something’s staring at me

Joshua Clark Orkin

something’s not right
princess and the pea
keeps me up nights
something’s bothering me

please turn off the lights
please close your eyes
find me with your hands
& we’ll climb the night sky

i don’t care if it’s real
i got to love you
but sometimes it feels
nothing human is true

something’s not right right
it’s not what it seems
this life in the light
is too pretty to be

in the weight of each day
waking up to the dread
all my awful mistakes
i’m alone in my head

in this beautiful world
i only want to be kind
you can lean on me girl
i’m not losing my mind

but something’s not right
princess and the pea
keeps me up nights
something’s staring at me

please turn off the lights
please close your eyes
find me with your hands
& we’ll climb the night sky.

Fade in, Fade out

We fade in reading books.  My parents were former hippies who had gone legit: a Jewish father who had just opened a small-town matrimonial law practice, and an Irish-Catholic mother who taught Math and Earth Science at an alternative education high school.  By the time I hit my mid-20s she had moved on to district administration, his practice had exploded, and they were making a very good living with money to spare.  But as a child, in that house out in the country, we lived mortgage payment to mortgage payment.  It was a comfortably middle-class American upbringing — a fundamentally happy childhood.  I was kind, the people around me were kind, and life consisted only of playing outside, video games, sports, school, and books.  Mostly I fade out reading books.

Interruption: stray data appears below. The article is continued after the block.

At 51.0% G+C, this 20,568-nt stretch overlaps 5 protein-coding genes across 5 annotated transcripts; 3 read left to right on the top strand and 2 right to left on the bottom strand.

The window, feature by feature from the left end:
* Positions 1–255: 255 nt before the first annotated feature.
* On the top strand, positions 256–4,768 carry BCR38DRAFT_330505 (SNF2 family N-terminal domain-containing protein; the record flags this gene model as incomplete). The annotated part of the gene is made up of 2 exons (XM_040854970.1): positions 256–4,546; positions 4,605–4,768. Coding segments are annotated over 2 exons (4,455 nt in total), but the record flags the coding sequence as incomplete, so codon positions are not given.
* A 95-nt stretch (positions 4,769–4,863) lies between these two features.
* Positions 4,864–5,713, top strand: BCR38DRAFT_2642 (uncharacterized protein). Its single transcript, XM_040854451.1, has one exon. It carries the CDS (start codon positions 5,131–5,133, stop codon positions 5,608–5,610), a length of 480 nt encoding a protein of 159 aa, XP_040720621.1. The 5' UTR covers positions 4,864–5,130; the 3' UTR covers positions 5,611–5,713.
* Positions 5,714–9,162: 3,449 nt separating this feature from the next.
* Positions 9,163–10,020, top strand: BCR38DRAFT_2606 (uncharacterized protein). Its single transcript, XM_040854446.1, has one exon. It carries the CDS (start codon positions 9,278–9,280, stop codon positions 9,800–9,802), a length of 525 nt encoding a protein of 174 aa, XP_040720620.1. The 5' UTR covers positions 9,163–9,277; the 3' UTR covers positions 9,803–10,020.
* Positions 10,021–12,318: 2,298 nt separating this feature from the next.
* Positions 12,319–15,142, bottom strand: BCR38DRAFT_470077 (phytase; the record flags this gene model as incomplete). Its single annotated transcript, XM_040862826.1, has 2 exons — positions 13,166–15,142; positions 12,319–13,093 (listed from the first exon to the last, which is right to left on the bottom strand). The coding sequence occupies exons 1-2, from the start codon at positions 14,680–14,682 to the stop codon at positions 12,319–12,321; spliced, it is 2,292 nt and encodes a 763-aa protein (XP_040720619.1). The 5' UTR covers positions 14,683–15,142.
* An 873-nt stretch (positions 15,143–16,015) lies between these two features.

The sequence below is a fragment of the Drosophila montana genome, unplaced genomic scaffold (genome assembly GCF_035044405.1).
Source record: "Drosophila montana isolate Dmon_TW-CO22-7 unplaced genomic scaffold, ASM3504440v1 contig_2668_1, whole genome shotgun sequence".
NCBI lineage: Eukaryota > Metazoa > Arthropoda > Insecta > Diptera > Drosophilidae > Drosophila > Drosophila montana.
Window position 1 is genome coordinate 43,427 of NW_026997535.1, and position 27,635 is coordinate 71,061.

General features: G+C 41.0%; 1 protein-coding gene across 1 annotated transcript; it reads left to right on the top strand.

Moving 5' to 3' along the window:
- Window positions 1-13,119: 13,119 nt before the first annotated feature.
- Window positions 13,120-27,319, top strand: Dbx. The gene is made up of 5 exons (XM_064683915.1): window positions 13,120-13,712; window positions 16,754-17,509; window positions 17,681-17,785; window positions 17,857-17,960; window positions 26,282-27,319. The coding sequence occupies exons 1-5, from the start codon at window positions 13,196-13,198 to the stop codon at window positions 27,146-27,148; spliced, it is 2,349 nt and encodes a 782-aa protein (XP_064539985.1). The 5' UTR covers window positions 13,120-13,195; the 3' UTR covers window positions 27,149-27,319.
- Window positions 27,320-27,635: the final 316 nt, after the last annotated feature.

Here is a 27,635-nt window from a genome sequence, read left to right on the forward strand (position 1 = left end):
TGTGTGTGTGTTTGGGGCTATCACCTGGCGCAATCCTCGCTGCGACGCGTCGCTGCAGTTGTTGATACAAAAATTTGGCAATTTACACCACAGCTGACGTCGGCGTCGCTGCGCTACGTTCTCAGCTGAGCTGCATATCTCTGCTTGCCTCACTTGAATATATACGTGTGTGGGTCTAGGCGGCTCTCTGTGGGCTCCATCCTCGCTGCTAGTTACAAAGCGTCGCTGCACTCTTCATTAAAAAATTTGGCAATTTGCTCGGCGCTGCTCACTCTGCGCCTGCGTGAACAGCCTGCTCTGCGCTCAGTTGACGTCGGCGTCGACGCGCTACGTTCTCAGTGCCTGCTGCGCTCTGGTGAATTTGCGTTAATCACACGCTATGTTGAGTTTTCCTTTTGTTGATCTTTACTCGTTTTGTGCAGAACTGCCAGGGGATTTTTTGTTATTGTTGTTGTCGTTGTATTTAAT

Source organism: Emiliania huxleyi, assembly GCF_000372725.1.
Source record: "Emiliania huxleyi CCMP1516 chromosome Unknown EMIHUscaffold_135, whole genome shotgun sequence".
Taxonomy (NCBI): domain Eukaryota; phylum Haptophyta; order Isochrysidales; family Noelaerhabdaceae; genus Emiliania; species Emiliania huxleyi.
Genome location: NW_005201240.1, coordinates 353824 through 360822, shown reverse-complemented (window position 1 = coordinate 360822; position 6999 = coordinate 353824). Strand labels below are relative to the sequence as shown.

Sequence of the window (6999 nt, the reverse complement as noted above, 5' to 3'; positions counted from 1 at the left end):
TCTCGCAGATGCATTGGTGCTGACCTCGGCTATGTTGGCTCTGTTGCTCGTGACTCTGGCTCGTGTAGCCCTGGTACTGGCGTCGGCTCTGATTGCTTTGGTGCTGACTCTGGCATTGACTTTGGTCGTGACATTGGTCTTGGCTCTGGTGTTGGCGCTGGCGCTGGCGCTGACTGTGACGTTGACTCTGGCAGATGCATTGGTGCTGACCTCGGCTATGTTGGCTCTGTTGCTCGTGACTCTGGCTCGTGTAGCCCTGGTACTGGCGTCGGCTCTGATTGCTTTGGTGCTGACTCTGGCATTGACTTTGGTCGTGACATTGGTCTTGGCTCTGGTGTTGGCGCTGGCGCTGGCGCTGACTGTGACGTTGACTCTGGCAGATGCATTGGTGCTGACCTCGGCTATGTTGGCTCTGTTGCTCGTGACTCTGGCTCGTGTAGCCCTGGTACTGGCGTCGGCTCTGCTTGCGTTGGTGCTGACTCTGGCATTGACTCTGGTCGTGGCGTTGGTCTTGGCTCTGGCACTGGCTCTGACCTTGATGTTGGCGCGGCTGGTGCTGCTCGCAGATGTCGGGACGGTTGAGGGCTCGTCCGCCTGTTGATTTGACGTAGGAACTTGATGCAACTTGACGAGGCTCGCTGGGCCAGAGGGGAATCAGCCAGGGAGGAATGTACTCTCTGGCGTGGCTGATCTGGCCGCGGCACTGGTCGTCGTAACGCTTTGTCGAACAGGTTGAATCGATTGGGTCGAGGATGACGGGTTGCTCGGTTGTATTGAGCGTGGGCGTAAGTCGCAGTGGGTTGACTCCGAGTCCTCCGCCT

Christmases we spent with the Clarks, my mother’s parents in Parsippany, New Jersey.  If we were maybe middle to upper-middle class, they were very clearly middle to lower-middle.  My grandfather at this point was a full-blown alcoholic, glued to his recliner in the living room, while my grandmother, Alice, was, I dunno, some sort of saint.  This was the Catholic side, and though my mother is basically an atheist, the holidays were important to Grandma, so we always went down there in December when school was out.  First Hannukah in Ithaca, then Christmas in New Jersey.  I was the envy of all my single-religion friends.

Alice Clark, as I said, was some sort of saint.  She had lived through both World War II and a life-long marriage to a hyper-intelligent, underachieving alcoholic.  Tom Clark had been an aerial photographer, scouting forward positions on the western front, then turned so hard to bitter when he came home that it was impossible to see what had once made him happy.  My clearest memory of him is bare-foot, hippie-child Joshua trying to give him a hug, and him pushing me back and extending a hand.  Men shake.